“Officers heard how some children who tried to resist the offenders’ abuse would be beaten or refused food. At other times, classmates of uncooperative victims were denied leisure activities – to make the victim unpopular and feel guilty.
“Despite the weight of this corroborative evidence the three men refused to admit to their crimes. Instead they forced their victims to appear at court and recount the abuse they had suffered all those years ago.
“We had 65 ex-pupils make allegations, and with the victims and CPS we have put forward the strongest case to the court.
“All the victims were involved in the process and have been kept fully up to date. This is justice for all of them and I’d personally like to thank all those who have helped bring this case to a conclusion.”
Alison Millar, head of the abuse team at law firm Leigh Day which is representing survivors of abuse at the school, said: “These offences were hideous and the sentences handed down are significant given the restrictions on the judge to use the sentencing requirements of the time, when the maximum sentences for serious sexual assault were very different.
“One of our clients told us that it felt like they’d waited all their life for this moment.
“However, the criminal justice process has been traumatic for our clients, requiring them to relive the most personal and traumatic memories and feelings and then be cross-examined in court about their recollections.
“This case clearly demonstrates the vital importance of proper support and assistance for those dealing with the lasting effects of abuse.
“It is also of great concern that Hennessy was allowed back into his post, to continue to abuse boys, having left ‘under a cloud’ 18 months before.
“The mistakes of the past cannot be allowed to happen in the present. We urgently call for mandatory reporting of all suspected child abuse to ensure that all schools and other institutions are made to report such concerns to the police and cannot be allowed to deal with it as they see fit.”
Theresa May is expected to announce the new chair of the troubled child abuse inquiry following the resignations of two previous holders of the post.
The Home Secretary has also been considering the format of the inquiry, which could potentially involve scrapping the existing panel and replacing it with a more powerful body.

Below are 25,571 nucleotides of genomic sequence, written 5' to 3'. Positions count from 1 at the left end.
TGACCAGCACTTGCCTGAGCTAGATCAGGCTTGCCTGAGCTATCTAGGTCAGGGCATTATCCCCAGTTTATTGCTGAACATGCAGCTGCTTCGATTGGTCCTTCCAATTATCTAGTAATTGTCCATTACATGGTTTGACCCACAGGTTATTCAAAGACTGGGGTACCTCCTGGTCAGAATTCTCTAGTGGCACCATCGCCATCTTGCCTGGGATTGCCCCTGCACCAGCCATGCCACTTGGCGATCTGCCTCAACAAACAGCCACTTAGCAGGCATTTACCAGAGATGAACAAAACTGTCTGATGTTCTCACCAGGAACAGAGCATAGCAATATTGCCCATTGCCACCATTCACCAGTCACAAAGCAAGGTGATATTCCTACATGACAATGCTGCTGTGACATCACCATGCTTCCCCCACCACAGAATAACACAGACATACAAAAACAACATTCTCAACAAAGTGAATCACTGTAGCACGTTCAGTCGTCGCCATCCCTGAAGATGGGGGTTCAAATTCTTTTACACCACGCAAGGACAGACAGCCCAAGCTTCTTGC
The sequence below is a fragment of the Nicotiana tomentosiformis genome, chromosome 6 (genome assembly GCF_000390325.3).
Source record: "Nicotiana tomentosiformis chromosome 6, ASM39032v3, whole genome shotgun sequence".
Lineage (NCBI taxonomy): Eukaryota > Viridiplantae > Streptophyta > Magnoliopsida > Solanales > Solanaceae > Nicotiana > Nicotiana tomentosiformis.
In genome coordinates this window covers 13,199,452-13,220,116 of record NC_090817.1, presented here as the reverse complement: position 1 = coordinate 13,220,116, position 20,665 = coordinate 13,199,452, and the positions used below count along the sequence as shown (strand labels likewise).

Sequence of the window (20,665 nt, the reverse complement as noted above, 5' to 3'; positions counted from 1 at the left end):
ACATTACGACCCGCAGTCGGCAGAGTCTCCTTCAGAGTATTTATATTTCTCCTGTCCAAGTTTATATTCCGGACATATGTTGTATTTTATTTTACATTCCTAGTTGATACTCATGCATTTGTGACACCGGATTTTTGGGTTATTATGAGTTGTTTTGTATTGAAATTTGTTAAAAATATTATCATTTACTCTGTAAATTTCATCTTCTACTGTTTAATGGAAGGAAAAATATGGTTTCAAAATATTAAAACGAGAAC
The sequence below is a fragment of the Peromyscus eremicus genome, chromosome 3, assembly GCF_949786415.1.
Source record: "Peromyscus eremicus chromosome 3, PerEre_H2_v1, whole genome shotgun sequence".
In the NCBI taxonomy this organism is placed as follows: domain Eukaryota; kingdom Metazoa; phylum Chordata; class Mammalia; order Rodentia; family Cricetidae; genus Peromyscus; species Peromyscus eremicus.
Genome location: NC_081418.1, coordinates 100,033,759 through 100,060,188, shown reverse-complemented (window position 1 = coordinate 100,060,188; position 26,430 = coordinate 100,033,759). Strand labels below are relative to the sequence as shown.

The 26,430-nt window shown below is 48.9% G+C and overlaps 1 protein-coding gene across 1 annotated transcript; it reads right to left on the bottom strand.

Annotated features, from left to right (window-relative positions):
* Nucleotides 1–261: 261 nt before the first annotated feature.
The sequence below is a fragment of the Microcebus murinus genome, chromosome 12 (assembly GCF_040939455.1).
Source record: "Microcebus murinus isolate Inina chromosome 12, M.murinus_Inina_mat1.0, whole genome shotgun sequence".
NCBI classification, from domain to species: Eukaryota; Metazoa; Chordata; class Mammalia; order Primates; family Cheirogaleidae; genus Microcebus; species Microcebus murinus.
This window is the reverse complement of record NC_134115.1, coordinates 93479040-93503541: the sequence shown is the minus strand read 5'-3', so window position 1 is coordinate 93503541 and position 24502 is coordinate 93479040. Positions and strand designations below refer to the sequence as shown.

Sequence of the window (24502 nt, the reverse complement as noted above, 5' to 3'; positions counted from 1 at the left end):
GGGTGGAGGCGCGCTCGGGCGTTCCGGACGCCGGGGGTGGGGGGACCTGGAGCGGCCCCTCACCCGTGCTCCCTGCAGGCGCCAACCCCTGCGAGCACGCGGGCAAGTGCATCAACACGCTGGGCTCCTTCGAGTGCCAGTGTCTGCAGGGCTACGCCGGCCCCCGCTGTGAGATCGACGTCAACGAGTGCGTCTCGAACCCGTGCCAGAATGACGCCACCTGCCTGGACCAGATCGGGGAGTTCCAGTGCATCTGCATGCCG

The new appointment follows the loss of two former chairwomen, who stood down over perceived conflicts of interest.
A Home Office spokesman said: “The Home Secretary has been having a series of meetings with survivors of child abuse right up to this point. She is going to make an announcement today.”
The first person appointed to lead the inquiry was Baroness Butler-Sloss, who stood down as chairwoman in July last year amid questions over the role played by her late brother, Lord Havers, who was attorney general in the 1980s.
Her replacement Dame Fiona Woolf resigned following a barrage of criticism over her “Establishment links”, most notably in relation to former home secretary Leon Brittan, who died last month.
Mrs May, who set up the inquiry to consider whether public bodies had neglected or covered up allegations of child sex abuse following claims paedophiles had operated in Westminster in the 1980s, is also due to set out how it will proceed.
A fresh statutory inquiry or a Royal Commission could be set up to continue the work.
Alison Millar, from the law firm Leigh Day, which is representing dozens of abuse victims, said the inquiry had been a “shambles”.
Asked what she wanted to see happen, she told BBC Radio 4’s Today programme: “Obviously, rebooting this inquiry so that it has a new head in terms of the chair and so it is reconstituted with statutory powers, I think that’s very important.
“There is, as far as I can tell, almost unanimous agreement that an inquiry of this nature requires the power to compel witnesses to attend and to require the production of documents.
“I think terms of reference and a structure that engages much better with abuse survivors and gives them the confidence that this inquiry will listen to them and learn from them.”
She added: “The people I represent have really been waiting a lifetime for an inquiry like this but have become increasingly sceptical that this inquiry is going to get to the fundamental truth given the shambles there has been in the over 200 days since it first set up.”
Ms Millar suggested a Royal Commission could be the way forward: “That is the scale of the problem and if we are going to do this we have got to do this properly.”
Former children’s minister Tim Loughton said the situation had become a “mess” but the inquiry had to happen.
The Tory MP told Today: “We have just got to park on one side that this could have been handled a lot better, the way it was established could have been rather more transparent.
“I think nobody should doubt the Home Secretary’s absolute sincerity and commitment that we should get to the bottom of what is a very long, complicated, historical sex abuse story.”
He added: “People’s confidence has been completely knocked because of this constant tsunami of historic cases coming out.
“We need to get to the bottom of it, we need to see where it went wrong, how society appears to have covered up, is that cover-up still happening in certain places, are people responsible for that cover-up still in places of responsibility and, ultimately, now we must be assured that we have a child protection system… that is fit for purpose.
“That’s why we need an over-arching inquiry on top of all these different reviews and prosecutions going on, which must continue to go on, and we have got to get this back on track.”